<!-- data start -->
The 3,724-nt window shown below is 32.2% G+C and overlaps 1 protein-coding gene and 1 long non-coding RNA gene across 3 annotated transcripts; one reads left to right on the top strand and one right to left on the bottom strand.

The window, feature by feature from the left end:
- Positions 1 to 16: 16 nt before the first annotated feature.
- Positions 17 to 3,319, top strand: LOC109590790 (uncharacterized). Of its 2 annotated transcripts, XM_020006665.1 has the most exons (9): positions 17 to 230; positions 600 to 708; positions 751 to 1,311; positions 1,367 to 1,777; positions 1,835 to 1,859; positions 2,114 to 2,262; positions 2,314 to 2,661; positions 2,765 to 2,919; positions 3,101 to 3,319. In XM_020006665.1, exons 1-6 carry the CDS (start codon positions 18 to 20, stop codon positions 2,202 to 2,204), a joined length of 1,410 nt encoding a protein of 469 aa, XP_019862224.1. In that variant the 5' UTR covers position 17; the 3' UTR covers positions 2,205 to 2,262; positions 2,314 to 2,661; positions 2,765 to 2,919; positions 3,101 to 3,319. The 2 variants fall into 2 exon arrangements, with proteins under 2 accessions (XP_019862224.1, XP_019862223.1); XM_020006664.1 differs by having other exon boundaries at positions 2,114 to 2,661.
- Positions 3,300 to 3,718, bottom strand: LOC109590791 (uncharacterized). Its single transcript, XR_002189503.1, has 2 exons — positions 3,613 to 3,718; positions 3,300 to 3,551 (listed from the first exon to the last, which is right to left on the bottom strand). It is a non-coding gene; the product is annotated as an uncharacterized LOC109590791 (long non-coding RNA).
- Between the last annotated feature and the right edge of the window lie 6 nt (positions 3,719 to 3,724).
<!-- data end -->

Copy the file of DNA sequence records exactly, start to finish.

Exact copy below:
The 3,724-nt window shown below is 32.2% G+C and overlaps 1 protein-coding gene and 1 long non-coding RNA gene across 3 annotated transcripts; one reads left to right on the top strand and one right to left on the bottom strand.

The window, feature by feature from the left end:
- Positions 1 to 16: 16 nt before the first annotated feature.
- Positions 17 to 3,319, top strand: LOC109590790 (uncharacterized). Of its 2 annotated transcripts, XM_020006665.1 has the most exons (9): positions 17 to 230; positions 600 to 708; positions 751 to 1,311; positions 1,367 to 1,777; positions 1,835 to 1,859; positions 2,114 to 2,262; positions 2,314 to 2,661; positions 2,765 to 2,919; positions 3,101 to 3,319. In XM_020006665.1, exons 1-6 carry the CDS (start codon positions 18 to 20, stop codon positions 2,202 to 2,204), a joined length of 1,410 nt encoding a protein of 469 aa, XP_019862224.1. In that variant the 5' UTR covers position 17; the 3' UTR covers positions 2,205 to 2,262; positions 2,314 to 2,661; positions 2,765 to 2,919; positions 3,101 to 3,319. The 2 variants fall into 2 exon arrangements, with proteins under 2 accessions (XP_019862224.1, XP_019862223.1); XM_020006664.1 differs by having other exon boundaries at positions 2,114 to 2,661.
- Positions 3,300 to 3,718, bottom strand: LOC109590791 (uncharacterized). Its single transcript, XR_002189503.1, has 2 exons — positions 3,613 to 3,718; positions 3,300 to 3,551 (listed from the first exon to the last, which is right to left on the bottom strand). It is a non-coding gene; the product is annotated as an uncharacterized LOC109590791 (long non-coding RNA).
- Between the last annotated feature and the right edge of the window lie 6 nt (positions 3,719 to 3,724).